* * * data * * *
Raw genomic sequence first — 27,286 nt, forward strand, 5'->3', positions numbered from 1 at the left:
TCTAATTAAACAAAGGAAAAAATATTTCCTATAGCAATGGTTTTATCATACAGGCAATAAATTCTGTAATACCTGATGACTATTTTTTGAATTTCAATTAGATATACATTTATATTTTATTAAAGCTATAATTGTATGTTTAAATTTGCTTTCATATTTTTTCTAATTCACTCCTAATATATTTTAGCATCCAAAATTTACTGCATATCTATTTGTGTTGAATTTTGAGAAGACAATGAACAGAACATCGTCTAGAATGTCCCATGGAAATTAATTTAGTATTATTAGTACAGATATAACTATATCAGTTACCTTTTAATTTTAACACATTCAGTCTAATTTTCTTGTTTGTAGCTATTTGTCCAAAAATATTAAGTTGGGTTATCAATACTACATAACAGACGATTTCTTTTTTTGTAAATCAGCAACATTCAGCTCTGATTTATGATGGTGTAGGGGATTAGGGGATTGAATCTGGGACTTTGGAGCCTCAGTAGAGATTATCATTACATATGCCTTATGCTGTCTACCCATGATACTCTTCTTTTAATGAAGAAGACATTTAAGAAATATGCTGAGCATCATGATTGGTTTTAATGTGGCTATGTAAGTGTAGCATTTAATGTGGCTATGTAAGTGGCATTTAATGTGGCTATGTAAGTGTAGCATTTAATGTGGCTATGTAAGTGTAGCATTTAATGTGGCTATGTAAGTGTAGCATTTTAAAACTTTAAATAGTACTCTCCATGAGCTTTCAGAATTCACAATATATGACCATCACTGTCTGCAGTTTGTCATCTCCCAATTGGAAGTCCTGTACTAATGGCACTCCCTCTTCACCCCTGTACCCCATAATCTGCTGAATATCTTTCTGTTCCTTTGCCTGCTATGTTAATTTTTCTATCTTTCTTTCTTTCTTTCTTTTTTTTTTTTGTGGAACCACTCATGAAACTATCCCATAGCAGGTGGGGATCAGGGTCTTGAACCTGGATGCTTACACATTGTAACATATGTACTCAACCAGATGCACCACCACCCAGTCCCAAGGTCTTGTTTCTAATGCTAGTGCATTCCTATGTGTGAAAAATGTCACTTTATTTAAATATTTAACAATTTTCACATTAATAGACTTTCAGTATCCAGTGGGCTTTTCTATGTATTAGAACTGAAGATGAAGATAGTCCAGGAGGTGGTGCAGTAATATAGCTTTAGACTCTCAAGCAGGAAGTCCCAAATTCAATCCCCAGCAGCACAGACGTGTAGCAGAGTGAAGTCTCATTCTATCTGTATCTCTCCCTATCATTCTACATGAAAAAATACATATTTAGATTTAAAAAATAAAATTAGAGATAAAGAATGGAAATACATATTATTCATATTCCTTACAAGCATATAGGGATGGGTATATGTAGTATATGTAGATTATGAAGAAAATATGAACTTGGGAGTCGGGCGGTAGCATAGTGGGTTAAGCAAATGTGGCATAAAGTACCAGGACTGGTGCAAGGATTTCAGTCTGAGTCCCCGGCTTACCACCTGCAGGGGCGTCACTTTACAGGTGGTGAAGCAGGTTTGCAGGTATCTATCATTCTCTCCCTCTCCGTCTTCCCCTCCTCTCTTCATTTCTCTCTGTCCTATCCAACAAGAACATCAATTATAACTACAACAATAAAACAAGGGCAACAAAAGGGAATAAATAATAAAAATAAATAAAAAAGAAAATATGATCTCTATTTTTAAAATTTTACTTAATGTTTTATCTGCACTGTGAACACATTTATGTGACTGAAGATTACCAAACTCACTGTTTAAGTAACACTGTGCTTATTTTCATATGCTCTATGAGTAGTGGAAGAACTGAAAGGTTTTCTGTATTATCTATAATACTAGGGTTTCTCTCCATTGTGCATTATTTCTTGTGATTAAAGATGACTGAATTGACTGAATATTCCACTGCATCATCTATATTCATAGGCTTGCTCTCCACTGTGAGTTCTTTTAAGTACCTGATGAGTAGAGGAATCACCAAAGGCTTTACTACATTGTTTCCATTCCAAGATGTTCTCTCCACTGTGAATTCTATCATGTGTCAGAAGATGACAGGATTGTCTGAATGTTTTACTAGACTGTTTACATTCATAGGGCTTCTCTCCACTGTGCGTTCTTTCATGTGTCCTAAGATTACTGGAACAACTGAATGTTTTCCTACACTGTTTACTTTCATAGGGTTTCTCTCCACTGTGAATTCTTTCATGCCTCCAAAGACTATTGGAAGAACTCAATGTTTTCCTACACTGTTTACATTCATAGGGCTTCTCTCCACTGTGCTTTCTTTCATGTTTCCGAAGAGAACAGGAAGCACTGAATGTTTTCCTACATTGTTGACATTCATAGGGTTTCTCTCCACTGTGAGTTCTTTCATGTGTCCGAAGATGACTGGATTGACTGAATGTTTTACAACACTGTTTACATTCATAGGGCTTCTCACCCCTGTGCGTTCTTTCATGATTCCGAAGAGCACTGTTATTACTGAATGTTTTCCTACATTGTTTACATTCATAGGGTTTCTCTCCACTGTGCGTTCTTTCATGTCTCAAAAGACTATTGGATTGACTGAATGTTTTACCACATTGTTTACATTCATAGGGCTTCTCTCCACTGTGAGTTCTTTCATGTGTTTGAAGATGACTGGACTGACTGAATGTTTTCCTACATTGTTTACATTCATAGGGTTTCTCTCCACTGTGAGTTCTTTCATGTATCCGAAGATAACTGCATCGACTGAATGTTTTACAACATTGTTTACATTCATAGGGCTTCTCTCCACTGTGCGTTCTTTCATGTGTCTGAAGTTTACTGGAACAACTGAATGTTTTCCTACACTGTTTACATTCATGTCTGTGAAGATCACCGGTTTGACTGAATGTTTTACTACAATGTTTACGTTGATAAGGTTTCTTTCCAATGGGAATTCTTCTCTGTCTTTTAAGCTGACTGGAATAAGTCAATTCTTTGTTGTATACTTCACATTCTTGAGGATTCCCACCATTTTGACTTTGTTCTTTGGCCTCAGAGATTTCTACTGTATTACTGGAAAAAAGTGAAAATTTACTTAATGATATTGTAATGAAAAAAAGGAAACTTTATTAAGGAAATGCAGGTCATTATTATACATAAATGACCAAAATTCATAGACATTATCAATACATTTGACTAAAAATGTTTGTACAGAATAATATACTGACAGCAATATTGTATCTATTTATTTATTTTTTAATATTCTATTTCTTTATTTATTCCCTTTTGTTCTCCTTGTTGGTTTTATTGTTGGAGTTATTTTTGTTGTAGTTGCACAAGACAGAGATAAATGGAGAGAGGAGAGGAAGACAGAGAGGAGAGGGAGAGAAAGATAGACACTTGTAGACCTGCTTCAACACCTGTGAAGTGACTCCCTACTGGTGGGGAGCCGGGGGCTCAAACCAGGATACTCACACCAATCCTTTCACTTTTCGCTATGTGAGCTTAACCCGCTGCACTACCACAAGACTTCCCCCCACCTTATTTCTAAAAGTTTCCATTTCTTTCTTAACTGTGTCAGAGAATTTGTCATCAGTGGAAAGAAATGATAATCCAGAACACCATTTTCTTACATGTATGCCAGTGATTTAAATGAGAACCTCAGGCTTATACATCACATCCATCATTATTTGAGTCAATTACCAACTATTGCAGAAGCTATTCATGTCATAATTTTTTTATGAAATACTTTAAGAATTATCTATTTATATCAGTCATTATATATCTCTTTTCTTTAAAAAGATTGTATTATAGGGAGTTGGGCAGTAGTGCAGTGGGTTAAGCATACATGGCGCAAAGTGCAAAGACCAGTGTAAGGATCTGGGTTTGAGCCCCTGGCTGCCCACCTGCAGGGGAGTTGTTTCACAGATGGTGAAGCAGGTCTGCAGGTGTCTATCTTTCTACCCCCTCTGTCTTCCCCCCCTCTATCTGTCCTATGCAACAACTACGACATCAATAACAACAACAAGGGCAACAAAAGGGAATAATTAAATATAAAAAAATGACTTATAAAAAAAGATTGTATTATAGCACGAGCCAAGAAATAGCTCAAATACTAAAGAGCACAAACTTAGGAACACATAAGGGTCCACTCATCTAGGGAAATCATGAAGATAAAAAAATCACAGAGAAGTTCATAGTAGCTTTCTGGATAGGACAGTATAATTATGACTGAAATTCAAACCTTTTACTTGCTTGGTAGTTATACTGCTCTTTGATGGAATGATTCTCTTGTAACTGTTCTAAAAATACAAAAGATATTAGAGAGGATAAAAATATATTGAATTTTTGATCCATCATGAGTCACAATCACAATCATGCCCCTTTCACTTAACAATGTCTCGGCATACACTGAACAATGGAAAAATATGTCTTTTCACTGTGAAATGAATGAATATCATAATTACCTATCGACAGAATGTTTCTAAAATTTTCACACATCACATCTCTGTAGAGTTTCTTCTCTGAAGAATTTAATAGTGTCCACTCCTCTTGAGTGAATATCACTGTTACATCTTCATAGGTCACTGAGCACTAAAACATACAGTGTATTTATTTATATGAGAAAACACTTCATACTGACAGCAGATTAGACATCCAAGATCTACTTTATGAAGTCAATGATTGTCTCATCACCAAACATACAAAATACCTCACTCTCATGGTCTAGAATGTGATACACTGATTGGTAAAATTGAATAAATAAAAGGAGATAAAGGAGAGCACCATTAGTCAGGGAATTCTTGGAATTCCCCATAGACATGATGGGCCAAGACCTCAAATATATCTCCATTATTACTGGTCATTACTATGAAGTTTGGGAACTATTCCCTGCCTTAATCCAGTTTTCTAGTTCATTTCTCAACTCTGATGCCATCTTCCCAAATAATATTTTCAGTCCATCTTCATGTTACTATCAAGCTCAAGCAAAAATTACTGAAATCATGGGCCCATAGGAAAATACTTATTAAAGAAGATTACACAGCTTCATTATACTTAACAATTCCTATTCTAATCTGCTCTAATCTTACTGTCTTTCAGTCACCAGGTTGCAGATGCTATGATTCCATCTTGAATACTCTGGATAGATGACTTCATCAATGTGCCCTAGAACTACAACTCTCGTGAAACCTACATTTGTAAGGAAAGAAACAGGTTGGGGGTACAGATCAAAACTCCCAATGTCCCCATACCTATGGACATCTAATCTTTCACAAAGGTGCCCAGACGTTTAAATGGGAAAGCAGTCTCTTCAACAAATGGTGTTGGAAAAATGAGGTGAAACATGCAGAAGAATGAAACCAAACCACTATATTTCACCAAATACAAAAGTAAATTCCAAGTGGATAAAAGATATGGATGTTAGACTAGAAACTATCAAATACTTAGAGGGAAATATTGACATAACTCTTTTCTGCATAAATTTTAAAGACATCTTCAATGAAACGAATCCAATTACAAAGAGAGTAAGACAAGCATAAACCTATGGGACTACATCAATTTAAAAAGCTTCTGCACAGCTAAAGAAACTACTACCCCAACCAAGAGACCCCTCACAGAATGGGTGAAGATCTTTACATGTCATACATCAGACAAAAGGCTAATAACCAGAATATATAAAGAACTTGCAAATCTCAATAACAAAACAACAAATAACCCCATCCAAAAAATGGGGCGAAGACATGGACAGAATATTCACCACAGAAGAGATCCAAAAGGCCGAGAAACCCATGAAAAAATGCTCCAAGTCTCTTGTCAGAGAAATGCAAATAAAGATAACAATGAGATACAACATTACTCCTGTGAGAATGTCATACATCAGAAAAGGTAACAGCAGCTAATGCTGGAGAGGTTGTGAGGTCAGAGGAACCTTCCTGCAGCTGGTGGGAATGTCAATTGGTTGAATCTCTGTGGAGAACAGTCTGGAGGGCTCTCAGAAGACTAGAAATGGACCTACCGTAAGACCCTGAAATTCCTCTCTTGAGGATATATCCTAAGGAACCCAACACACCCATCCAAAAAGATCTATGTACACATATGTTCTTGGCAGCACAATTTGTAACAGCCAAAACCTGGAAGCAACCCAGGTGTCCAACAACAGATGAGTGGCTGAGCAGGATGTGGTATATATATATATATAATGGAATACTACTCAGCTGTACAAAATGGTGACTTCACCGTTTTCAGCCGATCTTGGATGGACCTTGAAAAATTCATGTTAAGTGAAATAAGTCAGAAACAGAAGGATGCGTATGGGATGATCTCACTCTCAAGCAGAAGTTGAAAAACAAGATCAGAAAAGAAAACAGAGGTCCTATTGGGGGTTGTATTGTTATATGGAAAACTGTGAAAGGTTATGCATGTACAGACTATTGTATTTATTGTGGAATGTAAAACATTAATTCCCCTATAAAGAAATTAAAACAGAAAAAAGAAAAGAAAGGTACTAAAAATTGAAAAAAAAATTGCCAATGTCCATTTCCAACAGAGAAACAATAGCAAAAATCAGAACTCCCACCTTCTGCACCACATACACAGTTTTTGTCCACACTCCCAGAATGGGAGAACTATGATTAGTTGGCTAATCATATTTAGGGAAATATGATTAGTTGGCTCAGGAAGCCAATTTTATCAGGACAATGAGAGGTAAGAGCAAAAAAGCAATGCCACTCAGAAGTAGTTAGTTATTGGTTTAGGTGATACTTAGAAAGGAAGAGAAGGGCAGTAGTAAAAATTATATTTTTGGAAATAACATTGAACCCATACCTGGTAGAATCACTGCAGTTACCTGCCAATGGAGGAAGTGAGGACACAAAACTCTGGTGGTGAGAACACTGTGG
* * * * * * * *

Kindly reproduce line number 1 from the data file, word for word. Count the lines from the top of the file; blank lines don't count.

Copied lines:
Raw genomic sequence first — 27,286 nt, forward strand, 5'->3', positions numbered from 1 at the left: